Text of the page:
• Be sure your site uses a top backup service like UpdraftPlus AND be sure to also back up your site to your local computers or wherever else you save backups. A good rule is one copy in the cloud (online) and one locally, just in case.
  • Be careful with user accounts, limit permissions to only those absolutely needed by other users. There should be only ONE admin account. And just as importantly as with PCs, make sure every password used (admin login, user logins, ftp accounts, email accounts, etc.) is unique and very strong.

Track how your site is doing using a service like Google Analytics: and check for and fix broken links using a plugin like Broken Link Checker:

We also recommend the following plugins (search/review them at Plugins > Add New inside your WordPress site): Akismet Anti-Spam, Custom Login Page Customizer, Duplicate Post, Easy HTTPS (SSL) Redirection, Google Language Translator, Mailchimp for WordPress, Redirection, Slider Revolution, Wordfence Security, WP Edit, WP Google Maps/Rank Math SEO, SG Optimizer/WP Rocket/WP Super Cache, Imagify/Smush, WP-DBManager, WP-Sweep, Woocommerce and WPS Hide Login, to name a few. Like Browser plugins/extensions, less is more. Test your whole site after you install each one and NEVER install two plugins that do the same or similar things (like two security plugins or two cache plugins…). Some plugins just suck but thankfully there’s plenty to choose from and sites like to help you decide which to try and even how to use them.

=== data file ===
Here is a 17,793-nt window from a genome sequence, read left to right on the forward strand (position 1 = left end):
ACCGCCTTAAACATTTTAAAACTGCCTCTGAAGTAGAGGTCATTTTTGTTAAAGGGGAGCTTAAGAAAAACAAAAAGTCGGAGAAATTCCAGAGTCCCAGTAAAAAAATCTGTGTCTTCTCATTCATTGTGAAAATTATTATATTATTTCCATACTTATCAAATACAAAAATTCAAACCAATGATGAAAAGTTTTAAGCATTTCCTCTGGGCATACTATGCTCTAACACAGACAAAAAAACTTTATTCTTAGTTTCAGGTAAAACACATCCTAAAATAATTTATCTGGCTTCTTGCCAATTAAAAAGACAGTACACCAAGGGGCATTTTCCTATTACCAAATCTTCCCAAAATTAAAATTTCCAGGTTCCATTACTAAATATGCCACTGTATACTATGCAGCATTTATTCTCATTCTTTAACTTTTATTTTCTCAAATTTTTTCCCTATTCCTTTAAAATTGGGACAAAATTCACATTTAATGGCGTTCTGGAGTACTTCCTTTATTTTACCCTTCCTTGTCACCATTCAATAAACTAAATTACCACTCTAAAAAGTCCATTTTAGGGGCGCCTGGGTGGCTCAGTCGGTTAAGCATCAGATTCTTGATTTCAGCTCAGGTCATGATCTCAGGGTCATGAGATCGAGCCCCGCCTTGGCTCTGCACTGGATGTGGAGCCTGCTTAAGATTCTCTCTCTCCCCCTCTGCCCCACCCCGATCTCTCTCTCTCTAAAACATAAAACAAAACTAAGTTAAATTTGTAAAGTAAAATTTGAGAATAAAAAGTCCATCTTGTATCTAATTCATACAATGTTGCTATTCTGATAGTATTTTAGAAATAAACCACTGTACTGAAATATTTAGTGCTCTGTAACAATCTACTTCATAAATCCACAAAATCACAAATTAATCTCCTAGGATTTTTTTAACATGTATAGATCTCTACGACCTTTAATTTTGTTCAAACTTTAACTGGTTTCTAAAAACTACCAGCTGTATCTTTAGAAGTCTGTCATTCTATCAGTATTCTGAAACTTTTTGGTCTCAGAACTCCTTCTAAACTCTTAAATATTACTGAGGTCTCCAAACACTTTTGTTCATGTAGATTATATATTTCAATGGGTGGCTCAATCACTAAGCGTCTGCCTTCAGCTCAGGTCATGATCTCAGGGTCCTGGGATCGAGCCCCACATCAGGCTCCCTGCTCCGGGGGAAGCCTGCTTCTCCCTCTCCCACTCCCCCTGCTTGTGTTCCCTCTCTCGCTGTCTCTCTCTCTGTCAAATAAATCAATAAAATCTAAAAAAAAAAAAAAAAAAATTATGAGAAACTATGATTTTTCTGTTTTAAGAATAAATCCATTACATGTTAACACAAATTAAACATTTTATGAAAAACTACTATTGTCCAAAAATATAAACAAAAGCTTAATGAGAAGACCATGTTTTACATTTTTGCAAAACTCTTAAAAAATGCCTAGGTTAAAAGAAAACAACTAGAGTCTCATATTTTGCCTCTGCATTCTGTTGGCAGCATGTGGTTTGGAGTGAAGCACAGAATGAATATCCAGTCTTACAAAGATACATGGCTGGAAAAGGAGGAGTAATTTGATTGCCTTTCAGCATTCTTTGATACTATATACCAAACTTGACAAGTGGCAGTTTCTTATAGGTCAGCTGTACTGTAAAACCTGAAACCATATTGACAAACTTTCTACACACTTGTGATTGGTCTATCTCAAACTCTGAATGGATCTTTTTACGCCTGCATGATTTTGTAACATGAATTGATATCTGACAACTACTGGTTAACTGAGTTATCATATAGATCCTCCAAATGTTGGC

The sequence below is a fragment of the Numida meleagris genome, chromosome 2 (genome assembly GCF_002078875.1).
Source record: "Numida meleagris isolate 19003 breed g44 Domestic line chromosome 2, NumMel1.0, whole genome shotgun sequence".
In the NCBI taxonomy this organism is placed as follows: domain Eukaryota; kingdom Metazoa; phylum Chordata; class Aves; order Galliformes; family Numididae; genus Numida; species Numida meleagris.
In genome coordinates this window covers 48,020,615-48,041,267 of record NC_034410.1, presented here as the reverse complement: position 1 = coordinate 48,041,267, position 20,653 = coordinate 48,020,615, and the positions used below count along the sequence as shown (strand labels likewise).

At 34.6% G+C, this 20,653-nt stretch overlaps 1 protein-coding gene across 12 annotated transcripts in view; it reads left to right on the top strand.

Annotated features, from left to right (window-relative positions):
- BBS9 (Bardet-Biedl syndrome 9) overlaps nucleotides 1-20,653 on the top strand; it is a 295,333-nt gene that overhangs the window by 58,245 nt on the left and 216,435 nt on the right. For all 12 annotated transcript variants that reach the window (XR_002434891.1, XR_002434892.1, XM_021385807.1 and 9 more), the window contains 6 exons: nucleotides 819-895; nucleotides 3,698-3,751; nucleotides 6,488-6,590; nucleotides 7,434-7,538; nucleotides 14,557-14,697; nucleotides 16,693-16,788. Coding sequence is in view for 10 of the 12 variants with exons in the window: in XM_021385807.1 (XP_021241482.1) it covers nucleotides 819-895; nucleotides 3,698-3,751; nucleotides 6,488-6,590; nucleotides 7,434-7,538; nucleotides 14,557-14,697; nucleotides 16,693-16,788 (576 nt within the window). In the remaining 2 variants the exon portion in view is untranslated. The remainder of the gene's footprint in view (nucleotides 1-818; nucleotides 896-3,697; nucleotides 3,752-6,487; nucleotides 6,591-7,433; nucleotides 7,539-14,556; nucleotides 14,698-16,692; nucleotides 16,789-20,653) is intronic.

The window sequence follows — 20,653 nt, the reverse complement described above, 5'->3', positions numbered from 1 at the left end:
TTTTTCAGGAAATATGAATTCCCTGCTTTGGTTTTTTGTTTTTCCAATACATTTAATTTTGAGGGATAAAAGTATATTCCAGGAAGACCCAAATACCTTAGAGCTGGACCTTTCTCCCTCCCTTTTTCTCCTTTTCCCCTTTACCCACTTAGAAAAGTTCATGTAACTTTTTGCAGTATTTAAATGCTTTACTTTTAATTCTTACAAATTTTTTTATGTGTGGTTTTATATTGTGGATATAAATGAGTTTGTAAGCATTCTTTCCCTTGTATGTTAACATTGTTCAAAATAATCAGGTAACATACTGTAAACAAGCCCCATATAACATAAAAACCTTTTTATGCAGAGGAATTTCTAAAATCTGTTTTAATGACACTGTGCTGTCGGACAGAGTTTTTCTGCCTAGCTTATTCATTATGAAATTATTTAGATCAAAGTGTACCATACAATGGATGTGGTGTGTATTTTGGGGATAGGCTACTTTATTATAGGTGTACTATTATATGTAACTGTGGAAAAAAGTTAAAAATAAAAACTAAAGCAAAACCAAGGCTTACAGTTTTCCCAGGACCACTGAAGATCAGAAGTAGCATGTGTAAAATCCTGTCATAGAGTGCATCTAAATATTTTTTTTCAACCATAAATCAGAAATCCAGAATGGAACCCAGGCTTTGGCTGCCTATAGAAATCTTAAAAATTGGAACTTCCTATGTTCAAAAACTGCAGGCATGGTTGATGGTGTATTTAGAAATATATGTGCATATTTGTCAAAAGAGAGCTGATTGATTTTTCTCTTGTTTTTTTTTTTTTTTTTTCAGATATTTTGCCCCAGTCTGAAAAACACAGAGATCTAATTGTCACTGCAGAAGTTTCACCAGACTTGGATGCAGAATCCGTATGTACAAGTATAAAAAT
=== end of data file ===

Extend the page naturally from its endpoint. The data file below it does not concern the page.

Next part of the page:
For those of you that would like to do it yourself, we recommend the following to get you started:

Lastly, a few things about running “successful” websites:

    1. Content is king, people come for your content so reward them with original, interesting, useful, surprising, funny… world-class content,
    2. Don’t make people think to use your site. There are two kinds of visitors typically a) browsers and b) searchers. Browsers click around to find things, typically scanning text and clicking on pictures. Searchers want what they seek NOW. Make sure your search returns what it should, reward both types of visitors for coming to your site, and
    3. Update your site every day or every hour for maximum results. Give and you shall receive. Experiment, test, adjust, experiment, test, evolve. Ask visitors what they like, what they need, what bugs them, what their goals are. Hire user groups, study successful sites. Follow the Standards – don’t reinvent the wheel unless it’s an airplane. And don’t reinvent the airplane either….


Have questions or need more help? Contact David Campbell via facebook or email.